Friday, August 20, 2010

Effect of third-party candidates unpredictable

There has been a great deal of talk about how votes for Libertarian and Constitution Party candidates will influence Ohio's elections, particularly for House of Representatives. The conventional wisdom seems to be that both the Libertarians and the Constitutionalists appeal principally to conservative voters; therefore, votes for those two parties will help the Democrats.

However, as Gongwer pointed out last Friday, the Libertarians do not fit so simply into the conservative mold, since the party also favors same-sex marriage* and legalization of drugs -- both positions that are traditionally associated with Democrats. The Libertarians are fielding 23 House candidates this year. According to Gongwer, about half are in districts closely contested between the major party candidates.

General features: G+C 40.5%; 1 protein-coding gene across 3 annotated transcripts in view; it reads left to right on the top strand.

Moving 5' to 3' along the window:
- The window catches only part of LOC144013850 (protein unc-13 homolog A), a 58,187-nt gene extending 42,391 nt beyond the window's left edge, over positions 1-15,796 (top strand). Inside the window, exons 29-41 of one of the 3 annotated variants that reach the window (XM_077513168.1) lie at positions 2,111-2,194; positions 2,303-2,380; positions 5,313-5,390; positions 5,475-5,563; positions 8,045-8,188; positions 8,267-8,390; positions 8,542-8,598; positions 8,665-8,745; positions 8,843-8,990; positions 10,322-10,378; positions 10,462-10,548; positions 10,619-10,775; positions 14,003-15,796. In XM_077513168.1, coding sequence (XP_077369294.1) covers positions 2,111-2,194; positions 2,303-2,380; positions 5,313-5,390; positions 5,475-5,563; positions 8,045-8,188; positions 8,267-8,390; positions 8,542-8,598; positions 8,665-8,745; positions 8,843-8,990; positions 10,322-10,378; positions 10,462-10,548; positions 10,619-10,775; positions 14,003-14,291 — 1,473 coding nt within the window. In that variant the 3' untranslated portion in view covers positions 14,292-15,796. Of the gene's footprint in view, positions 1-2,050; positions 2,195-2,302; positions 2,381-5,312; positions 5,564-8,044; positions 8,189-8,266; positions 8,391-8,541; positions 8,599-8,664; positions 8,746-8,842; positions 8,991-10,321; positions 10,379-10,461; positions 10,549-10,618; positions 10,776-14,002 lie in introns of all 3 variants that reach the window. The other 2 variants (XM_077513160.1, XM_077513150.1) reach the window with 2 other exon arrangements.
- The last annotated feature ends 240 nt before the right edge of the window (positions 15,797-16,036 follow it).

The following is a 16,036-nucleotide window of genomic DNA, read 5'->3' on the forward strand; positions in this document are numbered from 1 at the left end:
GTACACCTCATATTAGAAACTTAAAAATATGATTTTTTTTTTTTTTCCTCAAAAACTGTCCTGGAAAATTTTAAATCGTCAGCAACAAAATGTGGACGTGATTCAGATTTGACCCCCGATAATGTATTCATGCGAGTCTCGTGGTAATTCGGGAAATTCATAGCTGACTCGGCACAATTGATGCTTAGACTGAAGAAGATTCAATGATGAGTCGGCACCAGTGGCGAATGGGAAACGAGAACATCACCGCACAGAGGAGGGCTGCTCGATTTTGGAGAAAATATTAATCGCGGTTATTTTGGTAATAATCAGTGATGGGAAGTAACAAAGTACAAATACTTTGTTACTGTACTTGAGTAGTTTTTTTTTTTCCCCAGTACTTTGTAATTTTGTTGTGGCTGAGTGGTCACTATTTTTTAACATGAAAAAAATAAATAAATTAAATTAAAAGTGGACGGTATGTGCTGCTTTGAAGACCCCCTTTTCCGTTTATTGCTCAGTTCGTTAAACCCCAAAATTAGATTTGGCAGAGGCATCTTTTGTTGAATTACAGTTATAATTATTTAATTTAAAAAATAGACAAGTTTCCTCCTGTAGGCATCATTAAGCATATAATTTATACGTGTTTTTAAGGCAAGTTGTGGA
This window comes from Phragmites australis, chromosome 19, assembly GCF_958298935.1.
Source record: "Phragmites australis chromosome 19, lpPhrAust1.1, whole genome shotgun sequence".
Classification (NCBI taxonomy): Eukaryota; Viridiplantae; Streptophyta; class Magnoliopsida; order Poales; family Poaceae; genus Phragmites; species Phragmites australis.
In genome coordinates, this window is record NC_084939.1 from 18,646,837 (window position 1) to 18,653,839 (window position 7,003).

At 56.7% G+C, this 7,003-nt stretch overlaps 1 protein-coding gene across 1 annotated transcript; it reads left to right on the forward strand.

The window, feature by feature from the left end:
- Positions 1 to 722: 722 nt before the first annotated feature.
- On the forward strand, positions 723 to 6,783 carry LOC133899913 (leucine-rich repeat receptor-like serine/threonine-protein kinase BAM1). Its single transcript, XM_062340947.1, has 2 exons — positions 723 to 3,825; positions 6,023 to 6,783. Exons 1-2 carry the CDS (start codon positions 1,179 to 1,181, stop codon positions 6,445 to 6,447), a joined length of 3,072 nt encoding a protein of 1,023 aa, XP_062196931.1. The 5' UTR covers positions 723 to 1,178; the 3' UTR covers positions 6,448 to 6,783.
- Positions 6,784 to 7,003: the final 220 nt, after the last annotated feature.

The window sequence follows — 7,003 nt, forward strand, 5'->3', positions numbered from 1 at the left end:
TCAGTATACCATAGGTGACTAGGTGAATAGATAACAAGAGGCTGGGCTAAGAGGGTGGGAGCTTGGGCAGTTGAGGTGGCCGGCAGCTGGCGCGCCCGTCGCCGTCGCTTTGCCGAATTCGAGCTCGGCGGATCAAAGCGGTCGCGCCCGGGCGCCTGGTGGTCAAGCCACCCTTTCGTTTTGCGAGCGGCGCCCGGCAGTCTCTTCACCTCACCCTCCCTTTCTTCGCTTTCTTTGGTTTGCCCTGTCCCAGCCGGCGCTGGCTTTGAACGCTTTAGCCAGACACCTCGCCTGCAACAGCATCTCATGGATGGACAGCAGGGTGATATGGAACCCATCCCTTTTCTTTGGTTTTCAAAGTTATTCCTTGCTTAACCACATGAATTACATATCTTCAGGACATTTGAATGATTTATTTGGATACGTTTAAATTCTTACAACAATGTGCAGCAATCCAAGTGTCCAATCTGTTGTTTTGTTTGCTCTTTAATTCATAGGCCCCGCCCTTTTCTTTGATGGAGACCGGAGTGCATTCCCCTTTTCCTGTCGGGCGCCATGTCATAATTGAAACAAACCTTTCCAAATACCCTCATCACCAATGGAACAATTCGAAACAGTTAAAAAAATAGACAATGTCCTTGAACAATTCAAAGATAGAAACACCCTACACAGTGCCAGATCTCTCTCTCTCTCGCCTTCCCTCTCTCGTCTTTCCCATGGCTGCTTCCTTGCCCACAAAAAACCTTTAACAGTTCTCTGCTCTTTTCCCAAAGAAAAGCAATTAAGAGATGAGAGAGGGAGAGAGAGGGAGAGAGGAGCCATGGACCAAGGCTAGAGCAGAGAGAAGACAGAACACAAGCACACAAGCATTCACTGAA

The mainstream media, as usual, are not taking third-party candidates seriously; but in an election year where voters are clearly disenchanted with both major parties, maybe they should. Keep in mind that in multi-party elections, something with which the United States has very little experience, the dynamics change. A strong Libertarian candidate in a closely contested race could win with 35-40% of the vote! A few Libertarian State Representatives could have enormous influence in a chamber in which neither the Republicans nor the Democrats had a majority. (Of course, the same is true of the Ohio Senate, but it seems unlikely that the Republican Party will lose its majority there).

Virtual buckeye to the Ohio Libertarian Party, via Facebook.

* I disagree with the Libertarian Party on this point.

1 comment:

Barga said...

The current libertarians seem to be the old-school republicans (save for the 14th issue) as they are fiscally conservative and social liberal/ignoring

I don't think that the third party will be an important atribute in this election, as they make noice, but no fire